If a change is made to bashrc or, Atlas must be restarted for the new environment to take effect. 

' => not found' – or equivalent errors relating to missing 32-blt libraries.

Check missing Atlas dependencies on the Unix platform 

# ldd linux/atlas-agent =>  (0x00838000) => /lib/ (0x00b31000) => /lib/ (0x005b6000) => /lib/ (0x0053e000) => not found => /lib/ (0x00653000)
/lib/ (0x00fc3000)


Install missing library


# yum provides /lib/
Loaded plugins: fastestmirror
Loading mirror speeds from cached hostfile
* base:
* extras:
* updates:
libgcc-4.4.7-3.el6.i686 : GCC version 4.4 shared support library
Repo        : base
Matched from:
Filename    : /lib/
# yum install libgcc.i686



I do not have remote display access to the node to which I intend to install the Service Fabric. Given that I cannot run lzPack on the node, how should I install the Service Fabric software?

The lzPack has the option of creating an install script which may be used to install the Service Fabric to a compute node using the command line; see headless installation.

Troubleshooting Multicast 

If no initial peers are set, the Paremus Service Fabric will attempt to use IP multicast to discover fibres. 

By default the discovery process uses the following IP address and ports: jini-announcement - port 4160 jini-request - port 4160

If you intend to use Multicast and find that a subset of your fibre population is unable to join a Service Fabric, check that multicast is configured appropriately.

Also note; when using a single machine there are configurations in which multicast packets are not propagated between processes.

Testing Multicast with the nicnack tool. ( click to download ) is a lightweight command line tool that can be used to provide initial diagnostics of network & host support for IP multicast. nicnack is network interface aware, i.e. it provides separate information for each network interface.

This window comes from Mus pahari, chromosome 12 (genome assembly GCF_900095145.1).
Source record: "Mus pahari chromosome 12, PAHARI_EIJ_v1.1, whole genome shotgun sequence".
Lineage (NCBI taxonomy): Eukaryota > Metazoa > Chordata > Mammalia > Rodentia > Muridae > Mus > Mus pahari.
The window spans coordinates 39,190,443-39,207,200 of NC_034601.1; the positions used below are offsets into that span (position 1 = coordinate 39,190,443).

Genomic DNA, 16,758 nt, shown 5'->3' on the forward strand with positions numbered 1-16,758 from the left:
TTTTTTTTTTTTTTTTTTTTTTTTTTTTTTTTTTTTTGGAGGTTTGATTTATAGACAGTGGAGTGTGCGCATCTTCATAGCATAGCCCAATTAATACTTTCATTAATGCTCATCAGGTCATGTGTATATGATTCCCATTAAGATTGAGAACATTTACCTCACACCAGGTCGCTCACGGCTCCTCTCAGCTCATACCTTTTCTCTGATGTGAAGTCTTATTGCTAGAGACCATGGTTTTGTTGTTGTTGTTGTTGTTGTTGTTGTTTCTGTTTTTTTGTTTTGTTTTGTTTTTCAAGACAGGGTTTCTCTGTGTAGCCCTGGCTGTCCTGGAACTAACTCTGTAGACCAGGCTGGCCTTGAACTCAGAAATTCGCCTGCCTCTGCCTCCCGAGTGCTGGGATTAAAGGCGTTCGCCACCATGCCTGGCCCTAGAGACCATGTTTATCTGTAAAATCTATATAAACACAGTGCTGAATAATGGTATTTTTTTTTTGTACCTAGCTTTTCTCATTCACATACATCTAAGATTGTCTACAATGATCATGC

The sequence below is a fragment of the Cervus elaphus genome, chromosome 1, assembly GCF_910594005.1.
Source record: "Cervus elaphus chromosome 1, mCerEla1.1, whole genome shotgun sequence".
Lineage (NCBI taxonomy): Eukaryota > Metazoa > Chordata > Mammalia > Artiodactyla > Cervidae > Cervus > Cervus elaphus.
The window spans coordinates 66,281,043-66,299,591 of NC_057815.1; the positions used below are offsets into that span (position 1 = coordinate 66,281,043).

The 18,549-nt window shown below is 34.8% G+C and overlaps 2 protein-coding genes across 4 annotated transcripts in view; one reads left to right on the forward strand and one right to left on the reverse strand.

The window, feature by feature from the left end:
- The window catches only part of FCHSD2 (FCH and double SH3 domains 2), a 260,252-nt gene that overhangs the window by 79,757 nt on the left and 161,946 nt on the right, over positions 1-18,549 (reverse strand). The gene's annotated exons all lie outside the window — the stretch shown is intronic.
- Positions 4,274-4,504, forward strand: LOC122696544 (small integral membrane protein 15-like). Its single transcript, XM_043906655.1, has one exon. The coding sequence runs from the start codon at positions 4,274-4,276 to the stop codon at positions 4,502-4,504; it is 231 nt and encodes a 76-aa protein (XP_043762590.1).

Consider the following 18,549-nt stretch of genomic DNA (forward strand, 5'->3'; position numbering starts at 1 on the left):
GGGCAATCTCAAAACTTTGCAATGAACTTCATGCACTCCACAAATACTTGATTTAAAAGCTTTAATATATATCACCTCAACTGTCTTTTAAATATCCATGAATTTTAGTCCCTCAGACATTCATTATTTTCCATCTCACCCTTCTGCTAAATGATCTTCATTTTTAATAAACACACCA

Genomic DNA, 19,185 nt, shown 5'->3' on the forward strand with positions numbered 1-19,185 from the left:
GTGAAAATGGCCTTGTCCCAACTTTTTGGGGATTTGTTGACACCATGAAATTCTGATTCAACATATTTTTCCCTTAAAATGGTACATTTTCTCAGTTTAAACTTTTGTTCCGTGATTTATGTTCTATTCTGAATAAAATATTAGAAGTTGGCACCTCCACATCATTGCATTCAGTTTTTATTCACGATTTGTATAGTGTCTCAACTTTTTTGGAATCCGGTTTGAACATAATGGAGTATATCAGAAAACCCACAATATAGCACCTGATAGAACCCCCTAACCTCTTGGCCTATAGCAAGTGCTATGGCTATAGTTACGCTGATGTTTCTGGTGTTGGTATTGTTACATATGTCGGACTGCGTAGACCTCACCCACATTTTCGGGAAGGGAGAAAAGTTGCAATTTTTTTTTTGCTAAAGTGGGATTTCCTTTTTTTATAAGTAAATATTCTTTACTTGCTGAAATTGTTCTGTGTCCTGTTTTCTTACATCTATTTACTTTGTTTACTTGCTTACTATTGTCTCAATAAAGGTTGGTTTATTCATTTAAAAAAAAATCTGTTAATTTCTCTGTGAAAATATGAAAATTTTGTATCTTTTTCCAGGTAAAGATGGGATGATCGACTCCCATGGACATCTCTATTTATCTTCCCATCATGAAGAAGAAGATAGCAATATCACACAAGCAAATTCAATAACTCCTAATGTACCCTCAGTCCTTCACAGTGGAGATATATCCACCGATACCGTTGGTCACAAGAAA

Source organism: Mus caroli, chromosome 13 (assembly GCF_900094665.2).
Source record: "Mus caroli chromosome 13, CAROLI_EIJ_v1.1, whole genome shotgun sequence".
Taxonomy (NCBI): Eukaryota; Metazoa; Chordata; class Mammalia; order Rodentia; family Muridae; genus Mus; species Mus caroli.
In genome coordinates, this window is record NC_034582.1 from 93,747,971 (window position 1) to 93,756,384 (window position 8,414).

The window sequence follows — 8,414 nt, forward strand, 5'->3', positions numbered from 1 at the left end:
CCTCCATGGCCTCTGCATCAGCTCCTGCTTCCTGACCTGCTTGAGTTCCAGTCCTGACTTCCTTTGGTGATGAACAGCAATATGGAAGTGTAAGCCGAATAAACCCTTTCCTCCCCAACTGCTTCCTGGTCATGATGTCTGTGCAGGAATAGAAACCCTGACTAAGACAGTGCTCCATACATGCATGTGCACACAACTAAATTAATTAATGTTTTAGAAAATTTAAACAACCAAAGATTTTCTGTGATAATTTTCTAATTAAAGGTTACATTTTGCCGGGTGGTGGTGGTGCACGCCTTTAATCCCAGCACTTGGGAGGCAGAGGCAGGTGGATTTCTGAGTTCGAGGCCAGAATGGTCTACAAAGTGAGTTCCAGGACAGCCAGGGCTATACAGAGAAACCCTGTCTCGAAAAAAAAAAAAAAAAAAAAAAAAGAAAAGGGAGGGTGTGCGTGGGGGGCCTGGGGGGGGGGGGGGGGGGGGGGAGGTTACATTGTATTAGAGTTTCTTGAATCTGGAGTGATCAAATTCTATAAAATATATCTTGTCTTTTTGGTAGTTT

nicnack may run in one of three modes:

List mode*

This just lists all network interfaces on the machine, along with ip and host name information. For example:

./ list

display name: vmnet8
name: vmnet8
ipv6: fe80:0:0:0:250:56ff:fec0:8

display name: vmnet1
name: vmnet1
ipv6: fe80:0:0:0:250:56ff:fec0:1

display name: wlan0
name: wlan0
ipv6: fe80:0:0:0:211:50ff:fe1b:d845

display name: lov
name: lo
ipv6: 0:0:0:0:0:0:0:1
ip: -> localhost


Send mode

In this mode nicnack multicasts a custom message every two seconds to a specified multicast group and port. This can be read by other nicnackinstances in receive mode.

> ./ send 12345 hello
vmnet8: preparing
vmnet1: preparing
lo: preparing
wlan0: preparing
vmnet8: configured socket
vmnet1: configured socket
wlan0: configured socket
vmnet8: sending
vmnet1: sending
vmnet1: sent hello
wlan0: sending
wlan0: sent hello
vmnet8: sent hello
lo: configured socket
lo: sending
lo: sent hello
vmnet1: sent hello
vmnet8: sent hello
lo: sent hello
wlan0: sent hello
vmnet1: sent hello
wlan0: sent hello
vmnet8: sent hello
lo: sent hello


Receive mode.

In this mode nicknack listens for and displays messages sent to a specified multicast group and port by nicknack instances in send mode. Used in conjunction with Send mode this can be used to establish whether or not multicast traffic is successfully propagated between two hosts. Note that multicast visibility is not symmetric, i.e. host A's ability to send multicast packets to host B does not imply host B's ability to send packets to host A. A sample from a receive mode nicknack session follows.

> ./ receive 12345
vmnet8: preparing
lo: preparing
wlan0: preparing
vmnet1: preparing
wlan0: configued socket
wlan0: receiving
vmnet1: configued socket
vmnet1: receiving
vmnet8: configued socket
vmnet8: receiving
lo: configued socket
lo: receiving
wlan0: received 'hello'
vmnet1: received 'hello'
vmnet8: received 'hello'
lo: received 'hello'


If, having run the nicknack utility, you suspect that IP multicast may be the issue, the following two areas should be looked at in more detail.